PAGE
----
Book Reviews -- By: Anonymous

Journal: Conservative Theological Journal
Volume: CTJ 10:29 (May 2006)
Article: Book Reviews
Author: Anonymous


Book Reviews

The Battle Belongs to the Lord, K. Scott Oliphant, Phillipsburg, NJ: P&R, 2003), 206pp, paperback, $12.99.

The author of this book on apologetics teaches the subject at Westminster Seminary, Philadelphia. He has produced a readable little book on “The Power of Scripture for Defending the Faith” as the subtitle has it. Oliphint uses biblical illustrations to help him communicate how to do apologetics from the Bible. He states his belief that “apologetics is, in its most basic form, simply the application of biblical truth to the concerns of the day.” (4). This reviewer would completely agree. Christians should always remember that it is God’s glory we are defending (9), and that Christ is Lord (30), and that His claims upon this world are what we should be upholding - beginning with His claims on us (32).

Oliphint sees the power of unbelief as distorting the obvious truth that we are all creatures, accountable to our Creator (96). This leads to the main part of the argument (rather long in coming) that, “Any and every position that is opposed to Christianity is utterly indefensible.” (128). This statement is contained in Chapter 5, “The Divine Psychologist,” which is outstanding. After an instructive final chapter the book is rounded off by two useful appendices.

A slight down-side is that the book’s flow could have been helped by some emphasizing of key apologetic points (e.g. 20, 36–37, 39, 48, 78, 86, 128, 163). But it would be a shame to ignore the book on that account. It is one of the better apologetics books published recently and will certainly repay any reader who spends time in its pages.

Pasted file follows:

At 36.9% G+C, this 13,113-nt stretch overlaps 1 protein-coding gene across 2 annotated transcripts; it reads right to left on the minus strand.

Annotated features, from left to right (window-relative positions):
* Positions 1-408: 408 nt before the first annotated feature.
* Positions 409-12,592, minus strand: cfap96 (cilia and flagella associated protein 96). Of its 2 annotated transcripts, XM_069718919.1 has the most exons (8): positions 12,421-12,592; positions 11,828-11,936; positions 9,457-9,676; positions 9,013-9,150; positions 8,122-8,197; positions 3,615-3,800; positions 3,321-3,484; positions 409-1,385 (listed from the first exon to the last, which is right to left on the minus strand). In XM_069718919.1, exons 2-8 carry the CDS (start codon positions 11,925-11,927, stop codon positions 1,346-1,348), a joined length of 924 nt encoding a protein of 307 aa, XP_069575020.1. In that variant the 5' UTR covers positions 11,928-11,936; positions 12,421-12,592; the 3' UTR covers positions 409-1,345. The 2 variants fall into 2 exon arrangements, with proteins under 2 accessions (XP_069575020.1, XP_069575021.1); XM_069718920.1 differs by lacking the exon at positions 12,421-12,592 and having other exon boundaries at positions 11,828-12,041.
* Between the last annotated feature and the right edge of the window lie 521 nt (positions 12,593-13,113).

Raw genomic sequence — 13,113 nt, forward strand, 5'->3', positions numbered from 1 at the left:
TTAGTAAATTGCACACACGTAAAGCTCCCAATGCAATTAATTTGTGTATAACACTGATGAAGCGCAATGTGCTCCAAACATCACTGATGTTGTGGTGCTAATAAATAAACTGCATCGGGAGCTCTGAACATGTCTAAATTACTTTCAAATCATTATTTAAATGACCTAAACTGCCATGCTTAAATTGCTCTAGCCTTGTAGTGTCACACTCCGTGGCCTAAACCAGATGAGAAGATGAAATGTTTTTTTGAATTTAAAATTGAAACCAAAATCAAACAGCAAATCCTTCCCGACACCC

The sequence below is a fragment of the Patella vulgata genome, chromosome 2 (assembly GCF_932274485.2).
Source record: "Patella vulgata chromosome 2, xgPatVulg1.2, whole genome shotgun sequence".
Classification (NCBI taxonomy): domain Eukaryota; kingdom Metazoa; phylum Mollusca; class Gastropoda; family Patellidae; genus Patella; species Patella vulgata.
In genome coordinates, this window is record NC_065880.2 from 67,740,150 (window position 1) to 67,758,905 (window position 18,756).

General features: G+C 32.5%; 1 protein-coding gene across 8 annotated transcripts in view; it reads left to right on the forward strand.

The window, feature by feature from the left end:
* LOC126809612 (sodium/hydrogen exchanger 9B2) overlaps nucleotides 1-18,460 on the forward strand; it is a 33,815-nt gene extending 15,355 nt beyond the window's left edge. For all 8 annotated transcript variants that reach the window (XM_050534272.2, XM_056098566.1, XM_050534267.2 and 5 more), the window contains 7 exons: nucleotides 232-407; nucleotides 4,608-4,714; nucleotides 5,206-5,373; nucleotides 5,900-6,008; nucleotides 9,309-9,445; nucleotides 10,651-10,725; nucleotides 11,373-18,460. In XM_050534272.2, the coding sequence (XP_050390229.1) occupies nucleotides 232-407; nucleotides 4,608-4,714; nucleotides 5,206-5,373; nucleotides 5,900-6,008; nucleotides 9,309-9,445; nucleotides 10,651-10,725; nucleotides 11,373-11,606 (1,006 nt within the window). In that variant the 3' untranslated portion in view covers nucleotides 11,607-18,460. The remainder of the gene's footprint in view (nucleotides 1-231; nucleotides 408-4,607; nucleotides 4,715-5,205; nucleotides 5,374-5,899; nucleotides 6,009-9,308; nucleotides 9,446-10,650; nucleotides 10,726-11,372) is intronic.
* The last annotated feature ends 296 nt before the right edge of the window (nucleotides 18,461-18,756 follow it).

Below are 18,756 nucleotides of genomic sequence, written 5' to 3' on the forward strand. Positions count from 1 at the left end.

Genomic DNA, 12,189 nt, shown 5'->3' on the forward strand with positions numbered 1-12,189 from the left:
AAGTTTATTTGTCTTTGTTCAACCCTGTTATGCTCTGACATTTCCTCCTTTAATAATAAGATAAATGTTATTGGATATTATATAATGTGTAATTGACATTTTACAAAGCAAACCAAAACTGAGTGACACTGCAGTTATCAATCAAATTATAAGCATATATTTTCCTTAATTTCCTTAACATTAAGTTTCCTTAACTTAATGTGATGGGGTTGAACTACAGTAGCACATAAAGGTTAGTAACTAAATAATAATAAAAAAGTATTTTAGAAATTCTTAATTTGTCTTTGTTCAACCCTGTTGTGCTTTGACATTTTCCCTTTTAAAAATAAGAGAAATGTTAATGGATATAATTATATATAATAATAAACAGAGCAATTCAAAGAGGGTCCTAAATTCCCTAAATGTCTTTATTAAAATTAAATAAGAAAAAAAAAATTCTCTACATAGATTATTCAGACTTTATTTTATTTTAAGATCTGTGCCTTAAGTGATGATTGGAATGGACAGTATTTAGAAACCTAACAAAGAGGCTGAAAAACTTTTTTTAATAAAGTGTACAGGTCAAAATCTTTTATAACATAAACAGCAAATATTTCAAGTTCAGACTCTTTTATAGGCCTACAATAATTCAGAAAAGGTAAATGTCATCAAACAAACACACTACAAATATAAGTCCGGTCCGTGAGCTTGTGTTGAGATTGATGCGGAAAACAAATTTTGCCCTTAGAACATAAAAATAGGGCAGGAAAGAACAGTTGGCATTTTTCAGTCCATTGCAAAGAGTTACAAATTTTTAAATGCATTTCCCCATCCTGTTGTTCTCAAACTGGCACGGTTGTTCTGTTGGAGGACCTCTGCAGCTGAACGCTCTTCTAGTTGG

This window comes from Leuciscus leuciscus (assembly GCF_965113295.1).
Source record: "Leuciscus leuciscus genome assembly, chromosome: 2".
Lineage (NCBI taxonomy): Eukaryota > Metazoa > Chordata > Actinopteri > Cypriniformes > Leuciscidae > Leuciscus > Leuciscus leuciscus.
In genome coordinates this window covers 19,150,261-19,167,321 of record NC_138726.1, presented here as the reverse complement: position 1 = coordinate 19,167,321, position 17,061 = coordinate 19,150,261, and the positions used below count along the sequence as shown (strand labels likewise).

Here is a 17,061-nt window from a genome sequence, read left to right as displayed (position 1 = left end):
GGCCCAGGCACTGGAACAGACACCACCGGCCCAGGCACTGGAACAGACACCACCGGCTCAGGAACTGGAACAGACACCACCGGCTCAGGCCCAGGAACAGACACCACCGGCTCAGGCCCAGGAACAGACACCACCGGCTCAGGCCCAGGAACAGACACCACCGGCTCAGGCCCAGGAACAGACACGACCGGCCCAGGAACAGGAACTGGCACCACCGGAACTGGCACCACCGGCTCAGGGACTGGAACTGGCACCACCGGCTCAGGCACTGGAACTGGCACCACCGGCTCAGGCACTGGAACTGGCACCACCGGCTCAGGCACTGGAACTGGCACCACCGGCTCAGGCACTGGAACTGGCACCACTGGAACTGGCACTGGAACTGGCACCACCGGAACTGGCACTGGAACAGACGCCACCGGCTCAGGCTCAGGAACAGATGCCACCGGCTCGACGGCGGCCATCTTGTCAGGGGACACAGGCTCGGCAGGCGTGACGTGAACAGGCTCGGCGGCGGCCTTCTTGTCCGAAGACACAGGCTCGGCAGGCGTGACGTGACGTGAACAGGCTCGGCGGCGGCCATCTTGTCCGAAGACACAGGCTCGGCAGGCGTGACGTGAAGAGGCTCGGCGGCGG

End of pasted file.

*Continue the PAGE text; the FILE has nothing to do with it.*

Paul Martin Henebury,
Professor of Theology and Apologetics,
Tyndale Seminary

When People Throw Stones by Blaine Allen, Grand Rapids: Kregel, 2005, 175 pp., paperback, $11.99

The book’s subtitle is “A Leader’s Guide to Fielding Personal Criticism.” Allen deals with the issues of personal attacks that can come against Christian ministers, some deserved, some not. While the book is aimed at those in the ministry it can easily be generalized to all believers who may go under attack by those who create issues, and who have an agenda to harm the Christian brother. The author uses a lot of visual language. He reminds the readers that they are not super-leaders. They are but clay jars in the hands of the Lord. And pots can break! At one point he quotes Job 4:17–19 where Job says “Can a mortal be more righteous than God? Can a man be more pure than his Maker?” We are but dust “who are crushed more readily than a moth!”

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